As early as May 17, 1990, when respondent and Partenio executed the "Agreement to Sell", the former knew that the property she was purchasing was conjugal property owned in common by Partenio and the heirs of his deceased wife.14 And while Civil Case No. 140-0-93 (the specific performance case) was pending, respondent was apprised of the pendency of Special Civil Action No. 340-0-86 (the partition case). Yet, respondent did not intervene, nor did she take part, nor enter any formal opposition – as assignee of Partenio’s conjugal share in the property – in said partition proceedings. She did not exercise the rights granted her under Article 497 of the Civil Code. Instead, when the court in Civil Case No. 140-0-93 decided to suspend the proceedings and hold the same in abeyance while the appeal in Special Civil Action No. 340-0-86 remained unresolved, the respondent unconditionally agreed to its temporary abatement. In other words, she chose to sit back and await the resolution thereof.
Consequently, when the decision in Special Civil Action No. 340-0-86 became final and executory without the respondent having questioned the same in any manner whatsoever, by appeal or otherwise, the division of property decreed therein may no longer be impugned by her.
Thus said, the trial court in Civil Case No. 140-0-93 could not award the 21st St. portion to Partenio, since the court in Special Civil Action No. 340-0-86 specifically awarded the Canda St. portion to him. The decision in Special Civil Action No. 340-0-86, which became final and executory, should put an end to the co-ownership between Partenio and the respondents, and the award made to each co-owner of specific portions of the property as their share in the co-ownership should be respected.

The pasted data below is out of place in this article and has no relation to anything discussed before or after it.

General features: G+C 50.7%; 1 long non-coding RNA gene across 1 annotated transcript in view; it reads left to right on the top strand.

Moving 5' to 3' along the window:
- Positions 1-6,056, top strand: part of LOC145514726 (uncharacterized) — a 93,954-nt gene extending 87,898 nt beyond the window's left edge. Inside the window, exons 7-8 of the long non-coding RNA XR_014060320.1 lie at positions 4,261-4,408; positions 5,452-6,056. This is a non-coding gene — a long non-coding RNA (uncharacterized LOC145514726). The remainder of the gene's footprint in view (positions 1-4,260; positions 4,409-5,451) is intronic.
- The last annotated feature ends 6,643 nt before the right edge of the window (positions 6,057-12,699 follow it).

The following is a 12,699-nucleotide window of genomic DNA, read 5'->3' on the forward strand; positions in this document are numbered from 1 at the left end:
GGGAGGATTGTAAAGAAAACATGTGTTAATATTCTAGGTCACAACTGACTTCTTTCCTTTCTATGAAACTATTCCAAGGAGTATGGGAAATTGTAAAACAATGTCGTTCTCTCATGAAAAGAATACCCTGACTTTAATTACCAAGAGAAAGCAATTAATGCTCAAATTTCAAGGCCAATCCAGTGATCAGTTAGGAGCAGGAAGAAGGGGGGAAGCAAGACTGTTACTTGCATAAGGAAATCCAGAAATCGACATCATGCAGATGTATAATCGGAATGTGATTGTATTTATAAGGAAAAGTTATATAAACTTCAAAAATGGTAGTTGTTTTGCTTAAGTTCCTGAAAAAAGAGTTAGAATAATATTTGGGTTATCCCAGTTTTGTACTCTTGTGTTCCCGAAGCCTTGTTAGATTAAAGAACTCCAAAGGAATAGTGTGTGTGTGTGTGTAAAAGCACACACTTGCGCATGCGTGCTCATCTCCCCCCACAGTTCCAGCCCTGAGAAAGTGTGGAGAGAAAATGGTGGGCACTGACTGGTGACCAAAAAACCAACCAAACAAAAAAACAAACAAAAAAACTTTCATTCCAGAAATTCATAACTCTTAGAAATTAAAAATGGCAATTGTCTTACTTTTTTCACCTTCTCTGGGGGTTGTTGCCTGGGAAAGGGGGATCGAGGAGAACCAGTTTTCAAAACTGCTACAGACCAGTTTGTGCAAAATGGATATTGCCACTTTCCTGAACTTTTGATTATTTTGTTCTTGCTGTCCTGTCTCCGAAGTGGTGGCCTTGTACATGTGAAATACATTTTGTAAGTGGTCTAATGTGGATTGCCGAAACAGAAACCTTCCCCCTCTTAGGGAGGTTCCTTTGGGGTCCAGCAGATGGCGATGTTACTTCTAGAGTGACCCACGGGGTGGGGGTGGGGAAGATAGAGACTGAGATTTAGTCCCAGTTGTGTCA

Since the issue of each of the co-owners’ specific portion in the aggregate property has been laid to rest in Special Civil Action No. 340-0-86, the final and executory decision in said proceeding should be conclusive on the issue of which specific portion of the property became the subject matter of the sale between Partenio and the respondent; that is, that Partenio, as declared owner of the Canda St. portion, could have transferred to respondent only that part of the property and not the 21st St. portion. Although Partenio was free to sell or transfer his undivided interest to the respondent, the effect of such transfer is limited to the portion which may be awarded to him upon the partition of the property.